Back home in the wake of US Secretary of State Mike Pompeo’s visit, foreign minister Jaishankar made public the fact that he stood his ground on the purchase of the Russian S-400 Air Defence system on the basis of “national interest”. This last came as great relief considering every right thinking person in Delhi is on tenterhooks every time he sits down to negotiate anything with the Americans — his tell-tale record of giveaways to Washington being too obvious to ignore. But then one recalls the Modi government’s announcement a fortnight before Pompeo’s trip of a buy of 10 additional P-8I armed maritime reconnaissance aircraft worth $3 billion to augment an existing fleet of 12 such aircraft already in Indian Navy service, and the unavoidable conclusion is that this purchase was a pre-concession made to the US to prevent Pompeo raising a stink over the S-400 and Iran.

So, how is the national interest served when the Modi-Jaishankar duo merely bought peace in the short term and forked out $3 billion for the privilege?

About Bharat Karnad

Senior Fellow in National Security Studies at the Centre for Policy Research, New Delhi, he was Member of the (1st) National Security Advisory Board and the Nuclear Doctrine-drafting Group, and author, among other books of, 'Nuclear Weapons and Indian Security: The Realist Foundations of Strategy', 'India's Nuclear Policy' and most recently, 'Why India is Not a Great Power (Yet)'. Educated at the University of California (undergrad and grad), he was Visiting Scholar at Princeton University, University of Pennsylvania, the Shanghai Institutes of International Studies, and Henry L. Stimson Center, Washington, DC.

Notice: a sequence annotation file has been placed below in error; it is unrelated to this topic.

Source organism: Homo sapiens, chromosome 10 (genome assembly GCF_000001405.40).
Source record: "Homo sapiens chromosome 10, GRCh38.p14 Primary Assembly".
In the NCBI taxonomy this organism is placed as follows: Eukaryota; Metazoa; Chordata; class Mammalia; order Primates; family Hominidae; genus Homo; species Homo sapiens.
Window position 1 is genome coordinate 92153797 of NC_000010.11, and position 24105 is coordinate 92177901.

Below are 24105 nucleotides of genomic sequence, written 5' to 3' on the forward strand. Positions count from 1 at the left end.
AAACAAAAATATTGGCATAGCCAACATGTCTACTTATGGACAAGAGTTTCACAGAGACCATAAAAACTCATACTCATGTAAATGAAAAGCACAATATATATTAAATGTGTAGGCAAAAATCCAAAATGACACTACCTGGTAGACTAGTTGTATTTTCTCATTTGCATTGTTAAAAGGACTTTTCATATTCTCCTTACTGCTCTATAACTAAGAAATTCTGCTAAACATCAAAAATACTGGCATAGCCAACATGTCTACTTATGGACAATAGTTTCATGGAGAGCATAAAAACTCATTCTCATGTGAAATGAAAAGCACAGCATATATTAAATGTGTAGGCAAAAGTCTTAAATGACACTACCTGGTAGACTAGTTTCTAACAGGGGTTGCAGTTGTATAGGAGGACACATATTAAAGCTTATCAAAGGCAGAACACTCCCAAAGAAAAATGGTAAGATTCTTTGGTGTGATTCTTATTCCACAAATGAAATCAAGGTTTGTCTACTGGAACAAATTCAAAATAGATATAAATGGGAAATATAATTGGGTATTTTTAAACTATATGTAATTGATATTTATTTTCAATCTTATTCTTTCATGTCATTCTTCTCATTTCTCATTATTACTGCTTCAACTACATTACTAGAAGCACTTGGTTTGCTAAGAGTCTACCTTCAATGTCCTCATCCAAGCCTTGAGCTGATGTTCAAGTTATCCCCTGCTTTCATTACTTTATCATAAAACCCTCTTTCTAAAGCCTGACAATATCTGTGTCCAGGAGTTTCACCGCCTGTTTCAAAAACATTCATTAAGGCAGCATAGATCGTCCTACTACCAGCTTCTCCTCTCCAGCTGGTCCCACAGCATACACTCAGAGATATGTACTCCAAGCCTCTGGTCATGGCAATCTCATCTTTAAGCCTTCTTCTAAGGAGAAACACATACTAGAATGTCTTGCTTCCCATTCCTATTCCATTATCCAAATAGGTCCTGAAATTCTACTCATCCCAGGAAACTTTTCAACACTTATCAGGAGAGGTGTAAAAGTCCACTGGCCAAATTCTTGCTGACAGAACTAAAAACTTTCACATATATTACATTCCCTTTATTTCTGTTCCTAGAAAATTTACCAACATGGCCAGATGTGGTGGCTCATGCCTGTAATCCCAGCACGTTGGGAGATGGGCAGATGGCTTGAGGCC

This entry was posted in Afghanistan, Africa, arms exports, asia-Pacific/Indo-Pacific, Asian geopolitics, China, China military, Decision-making, Europe, Geopolitics, Great Power imperatives, India's China Policy, India's Pakistan Policy, India's strategic thinking and policy, Indian Navy, Indian Ocean, indian policy -- Israel, Iran and West Asia, Iran and West Asia, MEA/foreign policy, Military Acquisitions, Military/military advice, Missiles, Pakistan, Relations with Russia, Russia, SAARC, South Asia, South East Asia, Strategic Relations with South East Asia & Far East, Strategic Relations with the US & West, Terrorism, UN, United States, US., Weapons. Bookmark the permalink.

2 Responses to Making pre-concessions to placate the US

  1. Rupam says:

    If we already have P-8I then could it not have been just reverse engineered to have a indigenous model and scale up production than sink $3billion in off the shelf buys.

  2. We could have done this from Day One but didn’t. So here we are regularly doling out billions of dollars to supplier countries.